• How do I do it? To help this new user launching simulations, the website provides a list of suggested codes, briefly summarizing programming language, parallelization models, numerical methods, license, up-front and ongoing costs, and major dependencies.
Advanced Users

An advanced user (e.g., early-career researcher) with experience in phase-field modeling might change positions or focus, and take a moment to survey the software landscape. This user will have some idea what they’re looking for, or specifically guarding against. Focus may be suitability to a specific task, or flexibility to address a wide variety of tasks. The researcher might be wondering…

  • Are my results in line? To help the experienced user compare their performance against other users of the same code, the website provides the following:
    • A simple process for submitting simulation results with rapid feedback: new work appears in the graphs and tables on a test website, allowing iteration if the results are out of line.
    • Access to the source code for prior submissions.
  • Is something better out there? To help the experienced user drill down on options, the website provides the following:
    • A list of suggested codes.
    • A dashboard showing how many results have been submitted using each code for each benchmark problem.
    • Visual summaries of relative performance of these codes on each benchmark problem.
Expert Users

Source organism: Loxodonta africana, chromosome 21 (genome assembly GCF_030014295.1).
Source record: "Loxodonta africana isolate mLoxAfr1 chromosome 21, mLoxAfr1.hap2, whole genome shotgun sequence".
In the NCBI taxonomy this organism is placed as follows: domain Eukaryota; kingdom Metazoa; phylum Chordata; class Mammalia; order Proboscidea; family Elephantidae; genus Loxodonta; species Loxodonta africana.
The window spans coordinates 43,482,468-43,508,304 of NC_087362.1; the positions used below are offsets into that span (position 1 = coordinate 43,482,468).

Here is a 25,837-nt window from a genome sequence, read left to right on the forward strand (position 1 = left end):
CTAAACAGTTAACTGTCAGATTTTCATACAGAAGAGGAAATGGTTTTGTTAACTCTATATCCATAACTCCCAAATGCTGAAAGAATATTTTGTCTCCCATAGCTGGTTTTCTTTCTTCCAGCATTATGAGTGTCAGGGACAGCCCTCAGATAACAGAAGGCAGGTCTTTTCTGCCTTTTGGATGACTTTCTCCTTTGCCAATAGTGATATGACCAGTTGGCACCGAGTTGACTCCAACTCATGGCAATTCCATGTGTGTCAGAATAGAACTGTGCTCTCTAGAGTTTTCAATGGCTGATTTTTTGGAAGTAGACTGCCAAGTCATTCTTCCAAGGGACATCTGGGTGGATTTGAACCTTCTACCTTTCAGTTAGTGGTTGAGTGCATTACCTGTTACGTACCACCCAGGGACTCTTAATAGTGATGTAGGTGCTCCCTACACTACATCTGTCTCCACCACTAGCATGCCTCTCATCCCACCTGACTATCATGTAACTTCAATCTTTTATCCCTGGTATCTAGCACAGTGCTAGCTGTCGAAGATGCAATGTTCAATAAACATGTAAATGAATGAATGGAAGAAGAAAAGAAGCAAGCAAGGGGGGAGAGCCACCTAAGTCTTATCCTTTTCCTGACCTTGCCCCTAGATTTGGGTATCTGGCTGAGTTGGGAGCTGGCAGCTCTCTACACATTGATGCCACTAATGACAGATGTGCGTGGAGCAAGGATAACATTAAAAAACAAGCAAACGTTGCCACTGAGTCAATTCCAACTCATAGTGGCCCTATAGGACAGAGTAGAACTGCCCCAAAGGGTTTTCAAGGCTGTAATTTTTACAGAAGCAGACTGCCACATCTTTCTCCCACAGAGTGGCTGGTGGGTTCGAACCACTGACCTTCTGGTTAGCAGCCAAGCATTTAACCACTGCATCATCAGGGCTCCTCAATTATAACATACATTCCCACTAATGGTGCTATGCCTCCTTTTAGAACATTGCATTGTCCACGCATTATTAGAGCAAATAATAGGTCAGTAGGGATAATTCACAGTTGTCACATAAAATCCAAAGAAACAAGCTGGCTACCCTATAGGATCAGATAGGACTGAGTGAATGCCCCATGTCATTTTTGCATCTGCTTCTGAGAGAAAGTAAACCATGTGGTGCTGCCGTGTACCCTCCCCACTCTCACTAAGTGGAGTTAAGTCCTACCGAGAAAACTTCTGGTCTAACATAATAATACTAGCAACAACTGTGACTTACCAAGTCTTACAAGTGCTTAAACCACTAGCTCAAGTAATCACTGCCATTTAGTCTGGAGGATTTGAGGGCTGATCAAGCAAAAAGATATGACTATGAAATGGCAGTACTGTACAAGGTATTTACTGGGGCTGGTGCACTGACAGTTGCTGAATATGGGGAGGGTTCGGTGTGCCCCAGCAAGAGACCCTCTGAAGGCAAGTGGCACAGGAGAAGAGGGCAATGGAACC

An expert user (e.g., software developer) experienced with phase-field models and numerical methods will be interested in upgrading their code, making it easier to use, more powerful, or able to run on evolving hardware and software platforms. The developer might be wondering…

  • Is my code competitive? To help the developer compare apples to apples, the website provides the following:
    • List of available simulation results, with visualizations and ability to filter by code, platform, and author (fellow dev or user).
    • A Benchmark Problem using the method of manufactured solutions to help verify the discretization and numerical methods.
    • A responsive process for uploading simulation results when new benchmarks come out.
Advisors (e.g., faculty)

A faculty adviser who is continually having new researchers join their research group that are unfamiliar with the phase field method will be interested in having a collection of example problems with known, recorded solutions that their students can implement while learning.

  • Are New Researchers Solving Problems Correctly? To best instruct new researchers, the website should provide:
    • Problems with all parameters, initial conditions, and boundary conditions defined.
    • Well established solutions using a range of different solution methods that new researchers can use for comparison.
    • Metrics from other codes showing computation times that new researchers can use to evaluate the efficiency of their solution.
  • Are They Learning A Range of Phase Field Problems? To provide new researchers with a breadth of knowledge, rather than in just one area, the website should provide
    • Problems covering a range of different materials phenomena.
    • Problems with increasing complexity.
    • Problems with unique aspects such as coupled mechanics or anisotropic surface energy.